Posted: 10/14/08 18:46
by Dave Mindeman
The vitriol, anger, and animosity that has been front and center at Republican campaign rallies has been, to say the least, disturbing.
Last week in mild mannered Lakeville the rabble rousers exhorted McCain to go after Obama in a big way. And we all know about the Shakopee lady who can't trust Obama for reasons that are still being debated.
Sarah Pallin seems to be the best at rousing the baser instincts of the Republican base. Just mentioning the name of Barack Obama invites crowd reactions that range from insulting to abhorrent.News Cut
outlines yet another incident where a rally enthusiast uttered the "kill him" phrase in response to a speech from Chris Hacket who was introducing Sarah Pallin.
Shouldn't the Secret Service get involved with this?
But the vitriol isn't just aimed at Obama or Democrats in general. Now, it even applies to conservative pundits who say enough is enough. Kathleen Parker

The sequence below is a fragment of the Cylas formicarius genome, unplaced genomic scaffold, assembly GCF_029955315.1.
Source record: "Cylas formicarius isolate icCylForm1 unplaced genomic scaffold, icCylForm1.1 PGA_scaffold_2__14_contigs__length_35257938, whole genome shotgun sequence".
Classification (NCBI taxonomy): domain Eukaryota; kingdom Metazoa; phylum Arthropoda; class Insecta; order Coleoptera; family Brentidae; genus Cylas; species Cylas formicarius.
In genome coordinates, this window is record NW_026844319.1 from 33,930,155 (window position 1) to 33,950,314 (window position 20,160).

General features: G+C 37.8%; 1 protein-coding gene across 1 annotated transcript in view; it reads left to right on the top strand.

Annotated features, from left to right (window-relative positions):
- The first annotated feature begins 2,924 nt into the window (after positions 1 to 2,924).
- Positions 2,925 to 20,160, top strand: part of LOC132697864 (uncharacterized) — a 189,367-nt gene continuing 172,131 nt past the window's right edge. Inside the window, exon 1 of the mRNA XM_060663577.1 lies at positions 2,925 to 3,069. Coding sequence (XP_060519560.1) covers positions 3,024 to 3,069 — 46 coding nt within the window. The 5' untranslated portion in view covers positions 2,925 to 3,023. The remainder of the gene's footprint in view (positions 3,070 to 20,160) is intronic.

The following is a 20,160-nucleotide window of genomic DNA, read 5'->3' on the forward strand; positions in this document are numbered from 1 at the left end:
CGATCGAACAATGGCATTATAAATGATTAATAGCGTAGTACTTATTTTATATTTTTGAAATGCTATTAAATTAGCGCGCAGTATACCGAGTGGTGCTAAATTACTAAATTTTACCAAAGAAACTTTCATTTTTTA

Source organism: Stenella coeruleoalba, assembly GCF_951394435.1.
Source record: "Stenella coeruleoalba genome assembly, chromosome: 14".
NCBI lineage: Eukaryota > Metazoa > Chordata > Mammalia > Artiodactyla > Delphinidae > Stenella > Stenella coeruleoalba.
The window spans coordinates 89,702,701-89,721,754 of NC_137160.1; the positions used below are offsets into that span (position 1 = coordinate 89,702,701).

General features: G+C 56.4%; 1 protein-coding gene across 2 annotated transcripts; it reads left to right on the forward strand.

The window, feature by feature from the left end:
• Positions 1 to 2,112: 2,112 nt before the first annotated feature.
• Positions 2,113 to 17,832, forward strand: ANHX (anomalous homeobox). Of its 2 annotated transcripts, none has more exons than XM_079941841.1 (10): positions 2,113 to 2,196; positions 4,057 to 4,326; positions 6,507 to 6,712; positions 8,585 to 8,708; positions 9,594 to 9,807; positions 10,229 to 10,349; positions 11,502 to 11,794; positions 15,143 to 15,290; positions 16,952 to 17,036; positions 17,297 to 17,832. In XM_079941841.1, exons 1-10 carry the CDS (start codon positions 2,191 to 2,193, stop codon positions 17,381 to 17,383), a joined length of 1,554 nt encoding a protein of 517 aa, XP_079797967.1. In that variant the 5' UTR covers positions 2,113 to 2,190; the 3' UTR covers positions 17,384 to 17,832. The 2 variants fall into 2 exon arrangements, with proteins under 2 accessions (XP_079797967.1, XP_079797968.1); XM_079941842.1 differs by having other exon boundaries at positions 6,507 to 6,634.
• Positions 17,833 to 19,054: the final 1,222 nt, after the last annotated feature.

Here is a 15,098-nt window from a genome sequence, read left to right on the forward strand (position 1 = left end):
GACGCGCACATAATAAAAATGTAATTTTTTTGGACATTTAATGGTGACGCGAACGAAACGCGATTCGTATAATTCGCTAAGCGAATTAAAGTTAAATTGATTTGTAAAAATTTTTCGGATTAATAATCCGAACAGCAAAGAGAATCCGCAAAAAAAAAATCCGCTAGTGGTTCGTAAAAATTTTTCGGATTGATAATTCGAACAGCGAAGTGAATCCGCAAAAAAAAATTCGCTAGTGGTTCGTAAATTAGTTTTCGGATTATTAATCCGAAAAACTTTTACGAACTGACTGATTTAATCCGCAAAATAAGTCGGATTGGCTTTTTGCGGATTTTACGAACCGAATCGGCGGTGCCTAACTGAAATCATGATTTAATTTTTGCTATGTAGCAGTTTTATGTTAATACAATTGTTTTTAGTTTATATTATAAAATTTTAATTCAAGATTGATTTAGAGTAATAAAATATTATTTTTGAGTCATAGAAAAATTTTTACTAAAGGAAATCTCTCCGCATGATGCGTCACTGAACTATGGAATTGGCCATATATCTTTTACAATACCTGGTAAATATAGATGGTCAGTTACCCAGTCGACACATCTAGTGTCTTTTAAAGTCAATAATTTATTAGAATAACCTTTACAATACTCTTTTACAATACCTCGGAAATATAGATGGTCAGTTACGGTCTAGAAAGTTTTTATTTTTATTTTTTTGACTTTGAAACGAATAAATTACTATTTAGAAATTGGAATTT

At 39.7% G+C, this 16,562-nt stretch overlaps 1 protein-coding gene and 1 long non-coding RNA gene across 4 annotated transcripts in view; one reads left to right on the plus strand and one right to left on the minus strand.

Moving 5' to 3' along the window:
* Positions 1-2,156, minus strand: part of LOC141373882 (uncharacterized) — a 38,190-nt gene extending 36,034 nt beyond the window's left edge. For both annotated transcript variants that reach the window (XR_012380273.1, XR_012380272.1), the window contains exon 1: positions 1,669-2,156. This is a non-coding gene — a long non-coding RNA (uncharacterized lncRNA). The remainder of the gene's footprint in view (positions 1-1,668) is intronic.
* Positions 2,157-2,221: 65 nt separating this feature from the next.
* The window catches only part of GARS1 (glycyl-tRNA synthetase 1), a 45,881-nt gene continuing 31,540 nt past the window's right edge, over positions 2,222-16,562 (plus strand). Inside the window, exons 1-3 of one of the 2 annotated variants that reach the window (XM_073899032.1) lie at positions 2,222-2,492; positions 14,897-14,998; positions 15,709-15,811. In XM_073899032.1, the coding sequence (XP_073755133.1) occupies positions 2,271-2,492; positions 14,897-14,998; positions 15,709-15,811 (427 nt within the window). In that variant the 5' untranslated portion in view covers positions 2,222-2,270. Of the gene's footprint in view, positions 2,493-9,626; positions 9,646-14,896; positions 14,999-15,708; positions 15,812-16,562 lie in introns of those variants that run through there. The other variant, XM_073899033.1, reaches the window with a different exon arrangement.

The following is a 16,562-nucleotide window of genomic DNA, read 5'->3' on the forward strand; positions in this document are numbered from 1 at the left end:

, the conservative columnist who had the audacity to question Sarah Pallin's qualifications was besieged with hate e-mails that astounded her -- she even mentioned it on a guest appearance on the Stephen Colbert show a few days ago.
In addition, the conservative columnist Christopher Buckley
(son of William Buckley, Jr) resigned from the National Review because of the reactions to a column he wrote stating he had decided to vote for Barack Obama.
He relates his experience after the column this way:Since my Obama endorsement, Kathleen [Parker] and I have become BFFs and now trade incoming hate-mails. No one has yet suggested my dear old Mum should have aborted me, but it?s pretty darned angry out there in Right Wing Land. One editor at National Review?a friend of 30 years?emailed me that he thought my opinions ?cretinous.? One thoughtful correspondent, who feels that I have ?betrayed??the b-word has been much used in all this?my father and the conservative movement generally, said he plans to devote the rest of his life to getting people to cancel their subscriptions to National Review.
Why so much hate?
The remainder of this campaign will most certainly get worse. And, if that is the case, then one has to wonder how can the winning candidate govern in these troubling times?
"Kill him" is not a campaign slogan, it is sick.